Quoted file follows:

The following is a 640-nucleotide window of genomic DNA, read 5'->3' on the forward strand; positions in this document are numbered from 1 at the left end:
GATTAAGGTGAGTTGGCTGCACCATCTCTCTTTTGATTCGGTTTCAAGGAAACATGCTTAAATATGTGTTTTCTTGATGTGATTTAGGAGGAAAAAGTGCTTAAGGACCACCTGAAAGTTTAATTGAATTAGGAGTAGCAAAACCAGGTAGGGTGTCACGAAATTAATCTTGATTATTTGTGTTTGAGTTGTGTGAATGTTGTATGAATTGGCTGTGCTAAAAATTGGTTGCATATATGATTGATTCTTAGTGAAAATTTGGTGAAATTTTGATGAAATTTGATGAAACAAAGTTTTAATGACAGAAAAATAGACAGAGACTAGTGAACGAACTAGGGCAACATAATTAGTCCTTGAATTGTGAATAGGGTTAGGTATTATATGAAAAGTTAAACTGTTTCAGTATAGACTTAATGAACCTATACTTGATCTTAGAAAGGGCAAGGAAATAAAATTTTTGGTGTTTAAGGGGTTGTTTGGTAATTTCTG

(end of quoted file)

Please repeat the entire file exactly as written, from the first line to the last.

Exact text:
The following is a 640-nucleotide window of genomic DNA, read 5'->3' on the forward strand; positions in this document are numbered from 1 at the left end:
GATTAAGGTGAGTTGGCTGCACCATCTCTCTTTTGATTCGGTTTCAAGGAAACATGCTTAAATATGTGTTTTCTTGATGTGATTTAGGAGGAAAAAGTGCTTAAGGACCACCTGAAAGTTTAATTGAATTAGGAGTAGCAAAACCAGGTAGGGTGTCACGAAATTAATCTTGATTATTTGTGTTTGAGTTGTGTGAATGTTGTATGAATTGGCTGTGCTAAAAATTGGTTGCATATATGATTGATTCTTAGTGAAAATTTGGTGAAATTTTGATGAAATTTGATGAAACAAAGTTTTAATGACAGAAAAATAGACAGAGACTAGTGAACGAACTAGGGCAACATAATTAGTCCTTGAATTGTGAATAGGGTTAGGTATTATATGAAAAGTTAAACTGTTTCAGTATAGACTTAATGAACCTATACTTGATCTTAGAAAGGGCAAGGAAATAAAATTTTTGGTGTTTAAGGGGTTGTTTGGTAATTTCTG